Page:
My 3rd trip down to estuary Essex in as many months was to pick up a new electric guitar for my son, who has acquired musical proficiency faster than he’s acquired musical taste, judging by the stream of Sabbath coming through the wall. At least he has an interest.
Brightlingsea is an attractive riverside town isolated from Colchester and the world by Beeching and a single road in and out. Like nearby Wivenhoe, it has had some stop-start housing development in the last decade but retains its attractive medieval features, as well as some superb views over the creek.
The High Street is one of the most attractive in Essex, particularly as it becomes Broad Green, home to one of the town’s two small breweries. This being 2016, the Beer Guide listed Railway Tavern is closed till late afternoon, but I can confirm it’s as traditional a coastal town pub as you could want.
Despite the great coastal walk and ancient houses, Brightlingsea is no Southwold, and some very mixed housing, basic pubs, street art, and some cheapish cafes, make this feel like a real place.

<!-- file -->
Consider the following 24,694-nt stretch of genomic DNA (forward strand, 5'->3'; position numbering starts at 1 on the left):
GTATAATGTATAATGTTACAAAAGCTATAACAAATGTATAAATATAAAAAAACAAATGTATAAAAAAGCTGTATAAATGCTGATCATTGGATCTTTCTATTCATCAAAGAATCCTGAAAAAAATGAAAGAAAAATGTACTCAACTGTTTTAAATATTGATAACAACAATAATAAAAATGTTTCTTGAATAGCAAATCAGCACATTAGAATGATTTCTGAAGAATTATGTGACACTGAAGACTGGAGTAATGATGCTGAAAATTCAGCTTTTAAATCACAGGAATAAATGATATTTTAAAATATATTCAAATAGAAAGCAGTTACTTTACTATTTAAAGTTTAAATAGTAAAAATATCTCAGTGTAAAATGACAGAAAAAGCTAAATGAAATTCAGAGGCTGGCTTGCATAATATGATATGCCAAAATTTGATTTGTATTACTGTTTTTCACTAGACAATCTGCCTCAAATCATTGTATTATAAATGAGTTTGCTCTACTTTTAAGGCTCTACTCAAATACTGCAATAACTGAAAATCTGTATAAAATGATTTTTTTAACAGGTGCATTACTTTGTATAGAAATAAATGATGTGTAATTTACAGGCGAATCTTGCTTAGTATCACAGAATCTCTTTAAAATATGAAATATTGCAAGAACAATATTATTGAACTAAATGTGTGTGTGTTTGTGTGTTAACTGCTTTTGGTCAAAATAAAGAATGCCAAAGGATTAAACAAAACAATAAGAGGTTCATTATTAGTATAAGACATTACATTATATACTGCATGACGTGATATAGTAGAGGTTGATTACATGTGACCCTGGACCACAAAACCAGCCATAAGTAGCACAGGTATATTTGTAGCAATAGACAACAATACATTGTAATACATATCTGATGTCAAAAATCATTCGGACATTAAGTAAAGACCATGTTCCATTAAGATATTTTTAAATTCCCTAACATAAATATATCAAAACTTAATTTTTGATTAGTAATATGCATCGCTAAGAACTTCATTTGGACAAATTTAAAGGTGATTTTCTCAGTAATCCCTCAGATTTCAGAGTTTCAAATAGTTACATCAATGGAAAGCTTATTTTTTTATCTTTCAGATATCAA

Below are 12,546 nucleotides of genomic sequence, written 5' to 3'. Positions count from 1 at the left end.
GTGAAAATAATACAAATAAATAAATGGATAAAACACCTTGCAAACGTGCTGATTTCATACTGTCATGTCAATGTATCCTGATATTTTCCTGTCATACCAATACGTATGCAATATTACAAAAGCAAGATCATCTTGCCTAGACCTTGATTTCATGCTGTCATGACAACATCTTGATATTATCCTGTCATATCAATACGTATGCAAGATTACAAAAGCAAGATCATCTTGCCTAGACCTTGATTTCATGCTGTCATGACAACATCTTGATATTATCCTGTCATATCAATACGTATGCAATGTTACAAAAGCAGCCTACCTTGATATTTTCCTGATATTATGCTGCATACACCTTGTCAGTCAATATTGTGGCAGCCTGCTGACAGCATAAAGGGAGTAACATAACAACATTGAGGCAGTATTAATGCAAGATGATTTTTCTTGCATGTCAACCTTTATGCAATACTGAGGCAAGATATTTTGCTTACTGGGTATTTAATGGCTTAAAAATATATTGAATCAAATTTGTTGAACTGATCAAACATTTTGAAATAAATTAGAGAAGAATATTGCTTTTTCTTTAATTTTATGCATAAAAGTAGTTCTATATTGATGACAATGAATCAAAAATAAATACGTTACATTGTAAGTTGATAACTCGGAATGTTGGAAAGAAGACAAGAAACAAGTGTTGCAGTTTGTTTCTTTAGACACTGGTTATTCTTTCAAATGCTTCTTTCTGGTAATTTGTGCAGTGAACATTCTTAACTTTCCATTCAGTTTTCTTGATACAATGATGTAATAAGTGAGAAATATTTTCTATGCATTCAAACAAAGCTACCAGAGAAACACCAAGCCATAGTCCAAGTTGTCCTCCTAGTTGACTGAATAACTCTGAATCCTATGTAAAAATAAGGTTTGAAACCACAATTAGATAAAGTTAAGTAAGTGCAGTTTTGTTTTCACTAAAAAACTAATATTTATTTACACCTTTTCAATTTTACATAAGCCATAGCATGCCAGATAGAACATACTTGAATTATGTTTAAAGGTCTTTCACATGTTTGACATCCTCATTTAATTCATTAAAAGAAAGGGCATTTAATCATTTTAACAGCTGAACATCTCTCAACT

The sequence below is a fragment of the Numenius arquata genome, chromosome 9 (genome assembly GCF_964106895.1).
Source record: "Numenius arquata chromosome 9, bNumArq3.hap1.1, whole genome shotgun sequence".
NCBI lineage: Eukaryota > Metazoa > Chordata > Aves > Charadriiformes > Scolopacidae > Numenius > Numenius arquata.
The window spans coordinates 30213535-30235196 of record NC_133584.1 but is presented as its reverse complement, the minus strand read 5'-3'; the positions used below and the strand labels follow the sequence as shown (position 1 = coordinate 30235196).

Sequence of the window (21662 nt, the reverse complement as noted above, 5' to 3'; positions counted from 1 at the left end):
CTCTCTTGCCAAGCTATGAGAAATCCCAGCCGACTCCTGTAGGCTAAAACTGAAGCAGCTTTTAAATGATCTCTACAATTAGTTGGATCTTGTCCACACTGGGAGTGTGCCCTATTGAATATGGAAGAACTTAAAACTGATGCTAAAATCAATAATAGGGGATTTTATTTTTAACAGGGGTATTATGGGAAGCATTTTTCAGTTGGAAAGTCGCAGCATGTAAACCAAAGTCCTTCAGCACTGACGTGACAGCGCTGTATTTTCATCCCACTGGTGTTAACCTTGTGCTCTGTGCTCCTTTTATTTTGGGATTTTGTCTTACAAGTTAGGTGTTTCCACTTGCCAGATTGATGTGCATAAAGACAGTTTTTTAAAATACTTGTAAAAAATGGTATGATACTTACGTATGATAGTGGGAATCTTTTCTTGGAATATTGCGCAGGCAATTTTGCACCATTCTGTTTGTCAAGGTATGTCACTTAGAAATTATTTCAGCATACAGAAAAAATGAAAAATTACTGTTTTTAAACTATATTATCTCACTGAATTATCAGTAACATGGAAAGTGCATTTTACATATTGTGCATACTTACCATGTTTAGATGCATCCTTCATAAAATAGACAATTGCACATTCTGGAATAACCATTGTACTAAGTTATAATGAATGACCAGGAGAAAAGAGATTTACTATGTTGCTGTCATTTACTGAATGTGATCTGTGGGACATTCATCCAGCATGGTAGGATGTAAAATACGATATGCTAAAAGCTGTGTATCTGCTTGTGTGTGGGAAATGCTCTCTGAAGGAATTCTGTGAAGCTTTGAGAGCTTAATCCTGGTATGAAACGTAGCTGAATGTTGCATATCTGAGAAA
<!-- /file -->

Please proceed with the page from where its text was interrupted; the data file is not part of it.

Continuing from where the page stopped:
On the way back I stopped at the Swan, one of three good-looking pubs in Stratford St Mary in what is lazily called Constable country, or at least Babergh Council would call it that. This comprises a handful of villages around the Stour, most notably Dedham and Flatford.
It’s just off the A12 between Ipswich and Colchester that you whizz through in a couple of minutes, and I’ve always preferred the scenery of the Shotley peninsula.
But this Stratford has some wonderful old buildings, and it’s worth a stroll along the fast-flowing Stour. I had a rather average Adnam’s with Mrs RM here recently, but we were taken with the pub, and it was the surprising row of keg fonts I noticed then that prompted a repeat visit.
Externally it’s not even the best of the three village pubs; inside every room is a gem, though only the public doesn’t feel prepared for diners. The beer range was pretty much perfect – Tally Ho, Schenkerla Urbock, Yeastie Boys, Beavertown the stand-outs. I couldn’t resist a half of the Urbock though, normally only seen here in bottles.
I won’t say I felt guilty not eating, and the young owner (?) was happy to talk beer and pubs intelligently, but pubs like these do need the food trade to maintain beer ranges like these.